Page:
The city estimates that cleaning up 150,000 lead- contaminated homes could cost $1.7 billion.

"Obviously, this ruling in Rhode Island does not bode well for our legal strategy," said Dan Williamson, spokesman for Mayor Michael B. Coleman.

Columbus sued paint manufacturers in December 2006, (mis)using public nuisance law in the process. (Search for the docket for case 06 CV 016480 here.) In March, 2008, U.S. District Judge Edmund A. Sargus Jr. dismissed a suit filed by Sherwin-Williams that sought to block the city's litigation. (Columbus Dispatch story), so the city's suit is still alive. But in any case, the water-based writing is on the wall.

The Attorney General's office is not reacting as post-factually as the city attorney's office. The Dispatch quotes Jim Gravelle, an AG spokesman, saying, "This in no way restricts Ohio's right to hold lead paint companies liable for the extreme harm they have caused Ohio citizens under public nuisance or other causes of action."

We note the state's lawsuit was filed in 2007 by the disgraced, since-resigned AG, Marc Dann. His judgment obviously proved lacking in many things; the current, appointive AG could certainly renounce the lawsuit with no political harm, especially since she's not seeking the office in the fall election. And ultimately, it was politics that drove the suit.

P.S. The Cleveland Plain-Dealer editorially called on the state and cities to face reality and give up the suits: "Paint companies should continue helping struggling cities abate this expensive problem, but those are deals to be struck at a negotiating table, not in a courtroom."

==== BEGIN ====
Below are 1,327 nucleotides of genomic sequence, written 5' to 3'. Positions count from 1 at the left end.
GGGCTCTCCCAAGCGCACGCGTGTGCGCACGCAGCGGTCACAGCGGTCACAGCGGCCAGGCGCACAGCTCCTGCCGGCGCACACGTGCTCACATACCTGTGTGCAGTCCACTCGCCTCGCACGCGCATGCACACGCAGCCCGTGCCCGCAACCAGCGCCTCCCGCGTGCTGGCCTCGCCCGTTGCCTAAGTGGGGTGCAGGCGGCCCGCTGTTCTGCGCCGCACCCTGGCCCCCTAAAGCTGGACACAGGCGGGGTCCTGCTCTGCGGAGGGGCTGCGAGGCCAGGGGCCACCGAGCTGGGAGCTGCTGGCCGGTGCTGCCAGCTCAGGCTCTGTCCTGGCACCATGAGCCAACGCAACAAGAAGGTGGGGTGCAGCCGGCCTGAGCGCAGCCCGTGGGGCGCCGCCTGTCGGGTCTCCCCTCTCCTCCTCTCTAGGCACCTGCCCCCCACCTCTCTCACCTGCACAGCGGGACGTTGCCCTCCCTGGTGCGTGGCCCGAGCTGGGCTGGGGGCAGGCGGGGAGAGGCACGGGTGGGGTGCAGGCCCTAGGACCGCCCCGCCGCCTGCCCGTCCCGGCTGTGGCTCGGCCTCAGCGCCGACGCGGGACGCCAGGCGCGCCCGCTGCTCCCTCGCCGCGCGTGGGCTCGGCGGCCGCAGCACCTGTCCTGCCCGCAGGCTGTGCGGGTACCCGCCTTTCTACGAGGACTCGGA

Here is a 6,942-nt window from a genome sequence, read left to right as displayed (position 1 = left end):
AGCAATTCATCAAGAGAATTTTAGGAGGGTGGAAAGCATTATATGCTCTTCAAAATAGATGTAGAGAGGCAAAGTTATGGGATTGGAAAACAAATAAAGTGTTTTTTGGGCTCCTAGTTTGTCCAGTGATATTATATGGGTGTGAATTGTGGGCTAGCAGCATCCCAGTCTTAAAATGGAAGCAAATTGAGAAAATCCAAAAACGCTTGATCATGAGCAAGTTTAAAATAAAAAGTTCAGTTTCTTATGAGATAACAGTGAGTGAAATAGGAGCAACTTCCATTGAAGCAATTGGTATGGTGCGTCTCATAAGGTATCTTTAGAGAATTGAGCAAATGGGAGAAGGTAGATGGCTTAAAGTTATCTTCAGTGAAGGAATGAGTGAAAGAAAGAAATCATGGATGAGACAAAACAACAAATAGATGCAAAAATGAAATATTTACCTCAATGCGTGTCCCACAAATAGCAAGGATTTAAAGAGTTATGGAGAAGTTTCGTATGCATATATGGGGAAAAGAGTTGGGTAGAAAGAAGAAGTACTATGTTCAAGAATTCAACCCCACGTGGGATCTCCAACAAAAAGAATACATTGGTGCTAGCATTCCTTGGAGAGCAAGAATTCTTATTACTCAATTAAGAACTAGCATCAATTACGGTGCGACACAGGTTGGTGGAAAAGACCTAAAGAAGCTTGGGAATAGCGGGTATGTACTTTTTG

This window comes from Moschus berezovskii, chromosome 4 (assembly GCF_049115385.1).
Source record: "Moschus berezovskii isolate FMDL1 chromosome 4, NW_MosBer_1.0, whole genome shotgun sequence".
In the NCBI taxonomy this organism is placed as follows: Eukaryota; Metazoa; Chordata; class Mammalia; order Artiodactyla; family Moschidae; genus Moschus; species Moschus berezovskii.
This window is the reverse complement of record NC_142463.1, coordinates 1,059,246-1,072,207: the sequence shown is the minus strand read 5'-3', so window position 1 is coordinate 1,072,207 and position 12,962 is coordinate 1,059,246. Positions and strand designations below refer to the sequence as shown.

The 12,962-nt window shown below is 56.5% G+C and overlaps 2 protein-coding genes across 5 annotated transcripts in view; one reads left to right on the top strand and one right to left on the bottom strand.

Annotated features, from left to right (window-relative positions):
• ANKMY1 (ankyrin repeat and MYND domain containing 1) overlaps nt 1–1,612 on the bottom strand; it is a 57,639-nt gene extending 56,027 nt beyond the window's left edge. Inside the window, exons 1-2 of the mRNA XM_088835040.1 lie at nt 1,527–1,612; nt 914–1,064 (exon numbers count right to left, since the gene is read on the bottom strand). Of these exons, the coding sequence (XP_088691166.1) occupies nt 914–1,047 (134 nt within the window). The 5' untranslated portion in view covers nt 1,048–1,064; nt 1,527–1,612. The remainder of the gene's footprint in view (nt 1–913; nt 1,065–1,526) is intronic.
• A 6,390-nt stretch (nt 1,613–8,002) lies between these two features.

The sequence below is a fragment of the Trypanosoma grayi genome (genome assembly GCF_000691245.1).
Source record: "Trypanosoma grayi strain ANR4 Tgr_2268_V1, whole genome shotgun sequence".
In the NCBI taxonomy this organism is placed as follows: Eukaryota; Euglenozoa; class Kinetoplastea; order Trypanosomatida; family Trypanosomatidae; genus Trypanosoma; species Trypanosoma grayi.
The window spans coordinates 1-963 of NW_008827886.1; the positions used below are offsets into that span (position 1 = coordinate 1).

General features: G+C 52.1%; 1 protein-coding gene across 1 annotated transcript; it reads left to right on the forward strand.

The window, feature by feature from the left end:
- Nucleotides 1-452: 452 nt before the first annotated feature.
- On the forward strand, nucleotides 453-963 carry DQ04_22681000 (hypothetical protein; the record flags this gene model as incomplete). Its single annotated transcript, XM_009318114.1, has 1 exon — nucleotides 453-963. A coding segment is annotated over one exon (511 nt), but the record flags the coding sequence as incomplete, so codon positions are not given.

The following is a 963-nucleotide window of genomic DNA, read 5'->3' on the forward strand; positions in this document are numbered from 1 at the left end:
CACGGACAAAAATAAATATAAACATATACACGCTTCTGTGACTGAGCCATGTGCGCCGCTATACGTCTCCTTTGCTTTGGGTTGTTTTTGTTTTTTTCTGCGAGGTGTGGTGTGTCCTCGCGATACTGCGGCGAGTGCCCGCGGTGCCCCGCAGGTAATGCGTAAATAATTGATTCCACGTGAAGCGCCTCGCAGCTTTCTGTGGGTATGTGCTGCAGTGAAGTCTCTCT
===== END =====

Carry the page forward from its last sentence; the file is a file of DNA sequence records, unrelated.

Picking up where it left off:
Can't they both lose? Ohio tobacco fight - PointOfLaw Forum

It's a far from edifying legal fight even by recent Ohio standards, but hard to keep from watching: Will state lawmakers succeed in grabbing funds originating in the 1998 multi-state tobacco settlement for general-revenue purposes? Or, alternatively, will the now-dissolved Ohio Tobacco Prevention Foundation get away with handing the $190 million over to the nationwide American Legacy Foundation, the better to keep hectoring smokers and vilifying tobacco execs with? A prominent role is played by now-disgraced state AG Marc Dann, so you know to expect the worst [Toledo Blade, Canton Repository]

Lead paint and the AGs: notable by their absence? - PointOfLaw Forum

This spring sixteen state attorneys general filed an amicus brief with the Rhode Island Supreme Court in support of the state's public nuisance suit against former lead paint manufacturers, a dubious cause if there ever were one. The roster of signers includes quite a few AGs whose closeness to trial-lawyer interests has caused us unease in the past, including Drew Edmondson (Oklahoma), Darrell McGraw (West Virginia), Beau Biden (Delaware), Dustin McDaniel (Arkansas), Jack Conway (Kentucky), and since-disgraced Marc Dann (Ohio). Rounding out the sixteen are William Sorrell (Vermont), Steven Rowe (Maine), Gary King (New Mexico), Hardy Myers (Oregon), Robert Cooper (Tennessee), Mark Bennett (Hawaii), Mark Shurtleff (Utah), Catherine Cortez Masto (Nevada), and Alicia Limtiaco (Guam), along with one from whom we certainly would have expected better, Bill McCollum (Florida).

What may actually be most interesting about this list is who's missing. No Andrew Cuomo (New York) or Richard Blumenthal (Connecticut). No Jerry Brown (California) or Lisa Madigan (Illinois) or Martha Coakley (Massachusetts) or Douglas Gansler (Maryland). Maybe there's some part of the story we're missing, and some or all of these AGs are still destined to weigh in on the wrong side. But assuming they won't, let's take this opportunity, for which there not that many occasions on this site, to congratulate the attorneys general of New York, California, etc. for their good sense and good judgment.